The ongoing unlawful denial of girls and women’s right to education in Afghanistan is impacting an entire generation and the country’s future, Said Richard Bennett, the UN special envoy for Afghanistan and other UN experts on Mondy.
The statement was issued on 20 March 2023, two days before schools reopened across Afghanistan. The statement read that teenage girls will not be allowed to resume their studies for the second straight school year, making Afghanistan the only country in the world that bans girls and young women from attending secondary and higher education.
The statement further said that the de facto authorities “has no justification for denying the right to education, on any grounds, including religion or tradition.”
It further emphasized that as per several UN conventions. Afghanistan is obliged to respect, protect and fulfil the right to education without discrimination based on gender or any other ground, irrespective of the authority in power.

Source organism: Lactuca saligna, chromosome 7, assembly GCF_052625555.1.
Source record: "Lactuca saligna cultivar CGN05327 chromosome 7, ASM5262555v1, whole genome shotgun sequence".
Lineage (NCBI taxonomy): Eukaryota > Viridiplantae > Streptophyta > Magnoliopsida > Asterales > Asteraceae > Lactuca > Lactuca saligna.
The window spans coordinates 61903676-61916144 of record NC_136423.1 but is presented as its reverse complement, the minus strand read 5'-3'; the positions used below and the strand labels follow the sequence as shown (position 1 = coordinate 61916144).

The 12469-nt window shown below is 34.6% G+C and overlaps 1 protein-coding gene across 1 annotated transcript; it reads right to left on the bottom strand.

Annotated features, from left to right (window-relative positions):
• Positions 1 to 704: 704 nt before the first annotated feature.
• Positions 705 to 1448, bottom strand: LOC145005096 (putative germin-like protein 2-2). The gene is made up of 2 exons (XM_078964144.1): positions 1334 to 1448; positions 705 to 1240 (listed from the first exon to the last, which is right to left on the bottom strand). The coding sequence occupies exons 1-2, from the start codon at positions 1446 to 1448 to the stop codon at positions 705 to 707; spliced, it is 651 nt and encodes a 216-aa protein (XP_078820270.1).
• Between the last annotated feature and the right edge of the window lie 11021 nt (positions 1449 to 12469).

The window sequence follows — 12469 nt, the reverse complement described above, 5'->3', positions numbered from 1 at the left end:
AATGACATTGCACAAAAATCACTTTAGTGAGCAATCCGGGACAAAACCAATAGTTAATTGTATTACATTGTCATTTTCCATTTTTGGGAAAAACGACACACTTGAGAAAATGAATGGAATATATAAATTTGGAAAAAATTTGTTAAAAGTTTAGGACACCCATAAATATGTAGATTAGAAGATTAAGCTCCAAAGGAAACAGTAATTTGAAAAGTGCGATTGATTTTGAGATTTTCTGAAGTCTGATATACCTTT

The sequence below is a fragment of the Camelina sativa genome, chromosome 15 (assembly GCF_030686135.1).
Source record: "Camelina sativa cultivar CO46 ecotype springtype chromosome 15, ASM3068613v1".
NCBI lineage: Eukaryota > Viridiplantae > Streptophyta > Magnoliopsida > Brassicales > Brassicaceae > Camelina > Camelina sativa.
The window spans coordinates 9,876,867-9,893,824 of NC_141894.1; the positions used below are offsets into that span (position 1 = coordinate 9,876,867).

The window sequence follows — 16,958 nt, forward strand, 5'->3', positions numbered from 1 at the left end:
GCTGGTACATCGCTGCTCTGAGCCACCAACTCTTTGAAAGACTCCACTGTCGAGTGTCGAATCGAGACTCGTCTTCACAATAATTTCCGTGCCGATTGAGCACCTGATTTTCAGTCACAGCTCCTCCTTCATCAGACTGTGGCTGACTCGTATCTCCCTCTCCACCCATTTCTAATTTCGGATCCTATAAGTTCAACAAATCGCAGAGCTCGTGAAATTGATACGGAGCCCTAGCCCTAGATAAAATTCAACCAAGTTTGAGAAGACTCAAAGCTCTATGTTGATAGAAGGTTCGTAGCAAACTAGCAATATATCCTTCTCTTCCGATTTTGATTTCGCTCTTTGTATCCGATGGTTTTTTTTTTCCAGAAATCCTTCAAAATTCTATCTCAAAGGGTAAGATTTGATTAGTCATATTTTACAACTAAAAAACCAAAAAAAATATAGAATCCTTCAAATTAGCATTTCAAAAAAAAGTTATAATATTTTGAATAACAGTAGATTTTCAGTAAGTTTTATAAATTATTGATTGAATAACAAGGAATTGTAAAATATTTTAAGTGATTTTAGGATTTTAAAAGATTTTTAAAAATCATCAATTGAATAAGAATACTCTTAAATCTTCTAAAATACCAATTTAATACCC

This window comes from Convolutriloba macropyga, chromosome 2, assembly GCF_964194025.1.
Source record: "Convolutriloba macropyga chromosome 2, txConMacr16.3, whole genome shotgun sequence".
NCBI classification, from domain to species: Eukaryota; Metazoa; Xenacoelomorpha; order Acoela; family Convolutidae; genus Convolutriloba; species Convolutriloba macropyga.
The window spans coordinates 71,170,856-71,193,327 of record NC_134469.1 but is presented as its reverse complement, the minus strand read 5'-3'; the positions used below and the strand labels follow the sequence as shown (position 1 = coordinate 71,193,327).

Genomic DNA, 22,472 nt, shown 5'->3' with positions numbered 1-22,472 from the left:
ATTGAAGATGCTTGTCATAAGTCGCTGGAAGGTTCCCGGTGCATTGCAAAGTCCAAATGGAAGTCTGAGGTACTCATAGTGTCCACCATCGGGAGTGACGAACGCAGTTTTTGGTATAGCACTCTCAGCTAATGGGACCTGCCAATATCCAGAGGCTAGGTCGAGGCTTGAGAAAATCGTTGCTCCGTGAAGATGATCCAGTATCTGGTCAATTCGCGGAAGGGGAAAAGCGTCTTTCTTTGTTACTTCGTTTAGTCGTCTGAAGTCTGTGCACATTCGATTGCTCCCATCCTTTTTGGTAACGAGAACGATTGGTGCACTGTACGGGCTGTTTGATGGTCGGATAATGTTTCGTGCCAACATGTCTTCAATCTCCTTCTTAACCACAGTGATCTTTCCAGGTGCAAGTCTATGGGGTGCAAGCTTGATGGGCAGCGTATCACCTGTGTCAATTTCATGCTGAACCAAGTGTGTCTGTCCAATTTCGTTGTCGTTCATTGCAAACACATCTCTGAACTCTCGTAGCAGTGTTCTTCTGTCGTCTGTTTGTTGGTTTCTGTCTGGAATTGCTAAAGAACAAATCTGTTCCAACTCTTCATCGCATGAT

The UN noted that this is the second time the Taliban authorities denied women and girls their rights to education; the first time was during their initial rule between 1996 and 2001. Both times, the ban on girls’ education was introduced temporarily.
Moreover, the UN expressed concerns about the quality of education offered to boys and girls, even if the restriction is lifted. Reports said that secondary schools for boys show that professionals replacing with religious teachers, significant alterations in the school curriculum and a limited provision of school subjects.
They urged the de facto government to immediately reopen schools and universities for girls and young women in Afghanistan.
Despite repeated calls on the Kabul administration to reopen schools for girls and women and consider their fundamental rights to education, the current regime has not changed or reversed its policies regarding women’s work and education in Afghanistan.